• Dirty, I rent in the area, and as a *very* rough rule of thumb it seems that rowhouses go for around $1000/month per bedroom. Of course there are lots of variables: whether it’s renovated (although I don’t think things like granite and stainless matter as much to renters as they do to buyers so the price difference isn’t as big), # of baths, location, backyard, etc. A really nice 3br close to the Metro can go for over $3000; east of Sherman rents are quite a bit lower. This house has a basement unit which I’d guess would go for around $1000 by itself, and for the main house it would probably depend on the size of the BRs: could be $3000 if they’re all spacious, more like $2500 if it’s actually 2br+ den. So I think the buyer got a good deal since their mortgage payment + taxes is probably lower than $3500.

  • gentrification.

  • The basement for this place was recently on Craigslist. They are trying to rent it for $1,300/month. That seems to be going rate for basements in this area. Although $1000/month for one bedroom in a group house seems a bit high, but then again I don’t have experience with that sector of rentals.

  • Prices need to fall a lot more in DC. $575k for a rowhouse is way too expensive for almost everyone. Somebody made $300,000 on this place in 4 months. That’s insanity.

  • Sir Marglar – you can get a less expensive house, it just won’t be in good condition or it will be east of this one. You also assume that the seller made no improvements, which is presumably incorrect. The seller also had to pay commissions and transfer taxes… probably nowhere near $300k

  • Um, yeah? Almost everyone doesn’t get to buy a recently renovated DC rowhouse. I’m blow away by these “houses should be cheap” comments. Real estate is an auction, prices are set by the highest bidders. Prices don’t fall when the goods are in demand, as houses near metro and development are, and have been throughout this housing slump. You want a cheap house, go somewhere fewer people are interested in living…Just like Dirty said, you can easily find a DC rowhouse for under 350k, even under 300k. But it’s not near metro/development, or it needs a lot of work. Price, location, condition: PICK TWO.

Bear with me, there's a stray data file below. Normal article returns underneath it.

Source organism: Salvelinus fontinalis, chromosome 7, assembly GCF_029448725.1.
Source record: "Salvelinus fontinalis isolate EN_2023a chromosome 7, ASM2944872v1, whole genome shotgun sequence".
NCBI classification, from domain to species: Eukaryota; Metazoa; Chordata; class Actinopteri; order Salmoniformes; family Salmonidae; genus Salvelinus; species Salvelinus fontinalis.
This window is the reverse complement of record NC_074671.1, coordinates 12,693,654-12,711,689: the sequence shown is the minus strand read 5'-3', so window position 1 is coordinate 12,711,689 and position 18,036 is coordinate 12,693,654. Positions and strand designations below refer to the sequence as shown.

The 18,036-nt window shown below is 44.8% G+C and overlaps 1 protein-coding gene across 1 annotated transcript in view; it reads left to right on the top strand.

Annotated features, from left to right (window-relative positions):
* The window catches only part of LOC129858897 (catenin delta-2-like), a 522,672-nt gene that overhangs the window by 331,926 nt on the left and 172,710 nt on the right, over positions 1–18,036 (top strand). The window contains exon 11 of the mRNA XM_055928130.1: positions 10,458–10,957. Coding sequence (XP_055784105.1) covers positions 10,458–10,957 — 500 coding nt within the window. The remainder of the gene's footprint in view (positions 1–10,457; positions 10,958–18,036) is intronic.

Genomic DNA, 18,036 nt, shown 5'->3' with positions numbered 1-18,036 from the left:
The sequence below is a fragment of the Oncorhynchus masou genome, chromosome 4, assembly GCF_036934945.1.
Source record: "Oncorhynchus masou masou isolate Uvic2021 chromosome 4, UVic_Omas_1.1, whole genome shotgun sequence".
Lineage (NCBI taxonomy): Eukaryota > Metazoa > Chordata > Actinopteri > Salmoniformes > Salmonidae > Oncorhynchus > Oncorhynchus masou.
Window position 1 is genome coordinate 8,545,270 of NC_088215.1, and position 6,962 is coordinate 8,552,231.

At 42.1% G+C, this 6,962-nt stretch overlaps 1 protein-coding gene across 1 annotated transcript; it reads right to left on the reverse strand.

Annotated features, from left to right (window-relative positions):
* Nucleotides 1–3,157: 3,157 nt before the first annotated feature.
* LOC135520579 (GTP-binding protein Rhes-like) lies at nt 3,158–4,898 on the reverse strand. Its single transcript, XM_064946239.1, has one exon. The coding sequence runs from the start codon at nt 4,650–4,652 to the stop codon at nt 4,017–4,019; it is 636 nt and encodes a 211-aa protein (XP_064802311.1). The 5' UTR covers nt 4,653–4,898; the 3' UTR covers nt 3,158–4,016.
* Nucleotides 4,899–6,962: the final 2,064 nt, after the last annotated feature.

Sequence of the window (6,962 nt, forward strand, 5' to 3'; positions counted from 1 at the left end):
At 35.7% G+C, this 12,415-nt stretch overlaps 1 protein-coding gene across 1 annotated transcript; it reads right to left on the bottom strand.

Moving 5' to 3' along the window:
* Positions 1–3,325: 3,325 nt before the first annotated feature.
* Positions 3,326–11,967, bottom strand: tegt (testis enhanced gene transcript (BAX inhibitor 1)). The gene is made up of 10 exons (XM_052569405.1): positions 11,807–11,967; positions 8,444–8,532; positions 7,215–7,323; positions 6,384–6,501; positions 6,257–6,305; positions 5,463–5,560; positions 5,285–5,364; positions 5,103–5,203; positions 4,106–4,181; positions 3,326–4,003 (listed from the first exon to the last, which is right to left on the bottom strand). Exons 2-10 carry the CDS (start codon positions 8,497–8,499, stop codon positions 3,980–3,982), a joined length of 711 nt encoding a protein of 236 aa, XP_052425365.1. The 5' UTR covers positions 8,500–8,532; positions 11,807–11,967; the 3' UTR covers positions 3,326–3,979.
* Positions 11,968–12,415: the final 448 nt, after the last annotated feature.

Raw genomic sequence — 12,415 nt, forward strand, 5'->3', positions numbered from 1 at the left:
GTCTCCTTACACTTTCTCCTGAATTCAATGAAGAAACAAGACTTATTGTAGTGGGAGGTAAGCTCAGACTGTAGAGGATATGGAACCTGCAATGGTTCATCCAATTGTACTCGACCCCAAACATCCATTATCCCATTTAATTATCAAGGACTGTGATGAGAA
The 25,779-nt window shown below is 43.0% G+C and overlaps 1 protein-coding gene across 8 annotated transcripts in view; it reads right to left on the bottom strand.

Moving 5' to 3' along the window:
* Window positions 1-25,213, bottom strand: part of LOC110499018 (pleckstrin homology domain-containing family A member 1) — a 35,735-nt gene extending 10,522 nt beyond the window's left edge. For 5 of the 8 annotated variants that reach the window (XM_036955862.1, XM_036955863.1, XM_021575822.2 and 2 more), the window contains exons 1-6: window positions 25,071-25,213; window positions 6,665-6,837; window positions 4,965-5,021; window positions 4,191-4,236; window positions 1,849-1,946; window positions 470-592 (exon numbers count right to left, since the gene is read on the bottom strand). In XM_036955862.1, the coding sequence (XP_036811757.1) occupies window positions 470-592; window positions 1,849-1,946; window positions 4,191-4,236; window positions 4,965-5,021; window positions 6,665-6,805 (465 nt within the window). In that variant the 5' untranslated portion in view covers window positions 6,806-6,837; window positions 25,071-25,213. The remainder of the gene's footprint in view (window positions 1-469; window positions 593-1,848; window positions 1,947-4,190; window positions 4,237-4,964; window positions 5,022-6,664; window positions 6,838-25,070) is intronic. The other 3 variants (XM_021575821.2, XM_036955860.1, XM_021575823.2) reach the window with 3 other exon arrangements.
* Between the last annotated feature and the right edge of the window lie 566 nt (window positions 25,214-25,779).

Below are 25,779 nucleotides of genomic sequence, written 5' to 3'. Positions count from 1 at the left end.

• $1300 for a basment? Yowza. I certainly wouldn’t pay that, but to each their own I guess.

  • Prices need to fall a lot more in DC. $575k for a rowhouse is way too expensive for almost everyone.

    You can always buy in Laurel.

    Having just experienced the joy that is the one-hour thirty-minute drive from Capitol Hill to Rockville (at @3pm on a weekday) I wish you the best. In the meantime, I’ll take the mortgage deduction and pay til it hurts. I’m betting prices aren’t going anywhere but up, because that traffic’s not going away anytime soon.

  • Anon, Metropolitan Regional Information Systems (MRIS) compiles data monthly, quarterly, and yearly, but it is not public. Here is the June ’09 numbers for just DC: Note that the number of transactions is up more than 11% from the same time last year, as is overall dollar volume of sales.

    For analysis, I recommend looking to Stephen Fuller and his peeps at GMU. They will always include “Greater Washington Area” however. Here is their site:

  • MRIS apparently won’t even let me post the report links.

  • And I should clarify that the total dollar volume was up 4.49% (only the number of transactions were up 11.27%).

  • Can you really rent a basement without a separate front entrance for $1300? That sounds crazy to me. I wouldn’t call a basement with no separate front entrance (and stairs from the main level) a basement apartment, I’d call it a room for rent, and I certainly wouldn’t pay anywhere near $1300 to rent a room.

  • certainly wouldn’t pay anywhere near $1300 to rent a room.

    Eppur si muove…

  • “I’m betting prices aren’t going anywhere but up…”

    Yes, and so sayeth Alan Greenspan once upon a time too….